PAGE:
The Murdochs find themselves bloodied at a time they are seeking to restore calm and show they still can assert control over the international corporation. And Tuesday's report concluding that News Corp. misled Parliament about the scale of phone hacking is not the final word. The likelihood of consequences in the U.S. hangs on the horizon.
There has been a "lack of effective corporate governance" at News Corp. and a culture of problems that "permeated from the top," a British Parliament committee concludes. It's scathing report follows the so-called hacking scandal in the U.K.
A group of lawmakers investigating Britain's phone-hacking scandal have published a report on how the crisis was handled. The report could be detrimental to News Corp. CEO Rupert Murdoch and his son James. The investigation exposed cozy ties between media elites and politicians.
Politicians, journalists and celebrities gathered in Washington, D.C., Saturday night for the annual White House Correspondents' Association Dinner. Guest host David Greene chats with veteran White House correspondent and SiriusXM host Julie Mason for a wrap-up of the night's festivities.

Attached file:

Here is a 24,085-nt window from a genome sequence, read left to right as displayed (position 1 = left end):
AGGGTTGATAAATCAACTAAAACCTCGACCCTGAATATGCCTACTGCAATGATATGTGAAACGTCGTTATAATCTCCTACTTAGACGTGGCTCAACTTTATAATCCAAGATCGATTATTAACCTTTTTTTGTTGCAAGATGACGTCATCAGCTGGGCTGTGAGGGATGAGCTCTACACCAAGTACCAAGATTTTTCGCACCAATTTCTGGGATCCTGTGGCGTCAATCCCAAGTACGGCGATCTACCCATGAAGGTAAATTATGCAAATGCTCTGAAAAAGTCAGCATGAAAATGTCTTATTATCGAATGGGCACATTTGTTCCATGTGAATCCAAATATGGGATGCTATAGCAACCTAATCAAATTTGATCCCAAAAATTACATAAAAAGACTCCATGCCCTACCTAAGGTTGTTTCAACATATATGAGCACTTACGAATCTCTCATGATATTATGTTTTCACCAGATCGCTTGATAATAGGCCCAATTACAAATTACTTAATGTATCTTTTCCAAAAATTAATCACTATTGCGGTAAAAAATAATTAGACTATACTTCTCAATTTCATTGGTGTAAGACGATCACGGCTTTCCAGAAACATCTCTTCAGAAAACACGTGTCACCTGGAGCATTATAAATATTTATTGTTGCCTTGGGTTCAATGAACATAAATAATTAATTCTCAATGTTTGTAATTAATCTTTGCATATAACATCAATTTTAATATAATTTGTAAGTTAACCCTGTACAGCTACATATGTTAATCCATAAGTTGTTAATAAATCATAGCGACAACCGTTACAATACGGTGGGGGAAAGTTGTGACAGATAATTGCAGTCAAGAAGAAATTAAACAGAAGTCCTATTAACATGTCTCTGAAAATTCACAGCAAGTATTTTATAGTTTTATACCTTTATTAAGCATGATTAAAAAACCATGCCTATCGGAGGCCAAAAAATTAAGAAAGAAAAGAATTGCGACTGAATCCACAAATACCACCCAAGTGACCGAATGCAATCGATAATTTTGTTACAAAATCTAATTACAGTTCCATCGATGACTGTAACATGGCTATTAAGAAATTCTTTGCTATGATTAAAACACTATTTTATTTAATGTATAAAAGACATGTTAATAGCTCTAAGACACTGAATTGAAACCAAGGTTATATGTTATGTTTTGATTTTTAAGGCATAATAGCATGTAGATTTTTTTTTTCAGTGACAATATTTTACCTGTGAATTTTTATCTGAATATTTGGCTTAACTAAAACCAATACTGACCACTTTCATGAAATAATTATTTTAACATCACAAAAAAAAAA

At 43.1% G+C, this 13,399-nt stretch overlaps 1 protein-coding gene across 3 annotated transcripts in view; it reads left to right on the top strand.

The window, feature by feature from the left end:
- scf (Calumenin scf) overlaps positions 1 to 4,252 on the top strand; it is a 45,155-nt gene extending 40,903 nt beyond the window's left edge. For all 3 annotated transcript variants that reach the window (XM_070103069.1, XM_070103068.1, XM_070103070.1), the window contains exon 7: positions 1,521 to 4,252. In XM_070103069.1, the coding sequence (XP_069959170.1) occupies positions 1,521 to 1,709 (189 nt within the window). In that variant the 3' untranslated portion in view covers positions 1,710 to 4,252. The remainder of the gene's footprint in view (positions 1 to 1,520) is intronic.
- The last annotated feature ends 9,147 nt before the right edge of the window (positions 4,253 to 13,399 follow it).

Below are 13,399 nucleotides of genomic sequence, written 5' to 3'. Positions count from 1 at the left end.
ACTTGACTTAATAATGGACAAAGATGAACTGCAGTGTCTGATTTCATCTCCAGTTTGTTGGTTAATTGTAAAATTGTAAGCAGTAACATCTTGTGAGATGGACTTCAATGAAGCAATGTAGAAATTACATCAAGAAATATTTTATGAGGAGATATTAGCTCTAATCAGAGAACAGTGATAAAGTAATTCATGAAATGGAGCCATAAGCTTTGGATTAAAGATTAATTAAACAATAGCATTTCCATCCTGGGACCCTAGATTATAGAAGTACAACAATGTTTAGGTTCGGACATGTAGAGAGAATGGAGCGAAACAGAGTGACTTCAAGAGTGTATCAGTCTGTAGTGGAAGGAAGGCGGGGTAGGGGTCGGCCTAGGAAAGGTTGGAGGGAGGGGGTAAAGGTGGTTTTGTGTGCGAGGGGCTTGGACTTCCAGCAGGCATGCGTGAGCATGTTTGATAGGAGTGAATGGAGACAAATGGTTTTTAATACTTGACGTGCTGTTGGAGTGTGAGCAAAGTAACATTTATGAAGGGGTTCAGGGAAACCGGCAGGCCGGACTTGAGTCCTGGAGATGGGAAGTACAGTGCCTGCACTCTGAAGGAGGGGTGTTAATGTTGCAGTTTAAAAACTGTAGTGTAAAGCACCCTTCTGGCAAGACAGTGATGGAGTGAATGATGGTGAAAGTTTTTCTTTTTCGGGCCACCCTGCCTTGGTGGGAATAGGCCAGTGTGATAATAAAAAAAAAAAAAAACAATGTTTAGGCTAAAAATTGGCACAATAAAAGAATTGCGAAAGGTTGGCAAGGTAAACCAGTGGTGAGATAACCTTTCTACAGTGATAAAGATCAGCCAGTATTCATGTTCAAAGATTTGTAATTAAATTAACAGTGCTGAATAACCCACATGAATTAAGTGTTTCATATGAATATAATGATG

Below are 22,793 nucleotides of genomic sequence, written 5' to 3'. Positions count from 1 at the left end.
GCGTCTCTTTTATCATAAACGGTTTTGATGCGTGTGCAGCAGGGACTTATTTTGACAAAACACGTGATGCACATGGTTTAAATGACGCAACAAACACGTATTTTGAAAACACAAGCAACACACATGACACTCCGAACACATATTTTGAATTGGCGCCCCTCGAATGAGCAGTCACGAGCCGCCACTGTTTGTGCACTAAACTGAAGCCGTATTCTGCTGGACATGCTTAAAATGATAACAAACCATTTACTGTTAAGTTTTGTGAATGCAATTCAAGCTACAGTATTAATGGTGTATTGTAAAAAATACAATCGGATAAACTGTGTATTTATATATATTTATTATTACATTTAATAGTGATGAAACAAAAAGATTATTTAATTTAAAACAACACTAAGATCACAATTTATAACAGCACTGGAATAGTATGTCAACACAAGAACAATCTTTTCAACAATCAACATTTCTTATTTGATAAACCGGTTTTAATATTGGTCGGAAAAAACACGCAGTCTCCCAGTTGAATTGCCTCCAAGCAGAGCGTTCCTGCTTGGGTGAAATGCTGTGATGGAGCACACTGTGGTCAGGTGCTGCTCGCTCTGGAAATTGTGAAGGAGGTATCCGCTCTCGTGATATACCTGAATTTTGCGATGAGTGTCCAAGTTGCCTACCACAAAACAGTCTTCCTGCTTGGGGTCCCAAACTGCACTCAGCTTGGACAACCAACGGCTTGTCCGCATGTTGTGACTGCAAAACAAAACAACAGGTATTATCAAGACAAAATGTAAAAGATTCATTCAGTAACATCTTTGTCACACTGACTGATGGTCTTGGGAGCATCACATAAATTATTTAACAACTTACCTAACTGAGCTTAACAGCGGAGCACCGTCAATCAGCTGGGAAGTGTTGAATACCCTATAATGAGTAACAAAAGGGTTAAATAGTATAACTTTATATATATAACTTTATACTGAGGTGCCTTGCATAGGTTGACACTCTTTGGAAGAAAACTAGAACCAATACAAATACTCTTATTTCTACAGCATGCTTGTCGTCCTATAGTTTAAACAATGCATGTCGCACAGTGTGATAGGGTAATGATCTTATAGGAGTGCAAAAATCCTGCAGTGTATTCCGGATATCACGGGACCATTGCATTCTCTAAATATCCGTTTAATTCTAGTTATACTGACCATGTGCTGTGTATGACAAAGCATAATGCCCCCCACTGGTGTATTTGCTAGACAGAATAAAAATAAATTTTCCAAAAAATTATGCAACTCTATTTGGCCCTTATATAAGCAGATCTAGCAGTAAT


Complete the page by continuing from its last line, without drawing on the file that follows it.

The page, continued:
News Corp. Chairman Rupert Murdoch is facing another day of uncomfortable questions in London. The questions focus on the wiretapping activities of his now-defunct tabloid News of the World. This is a judicial inquiry into a scandal that has reached the highest levels of British government. And for the first time, Murdoch is apologizing for "not paying enough attention" to the unfolding scandal.
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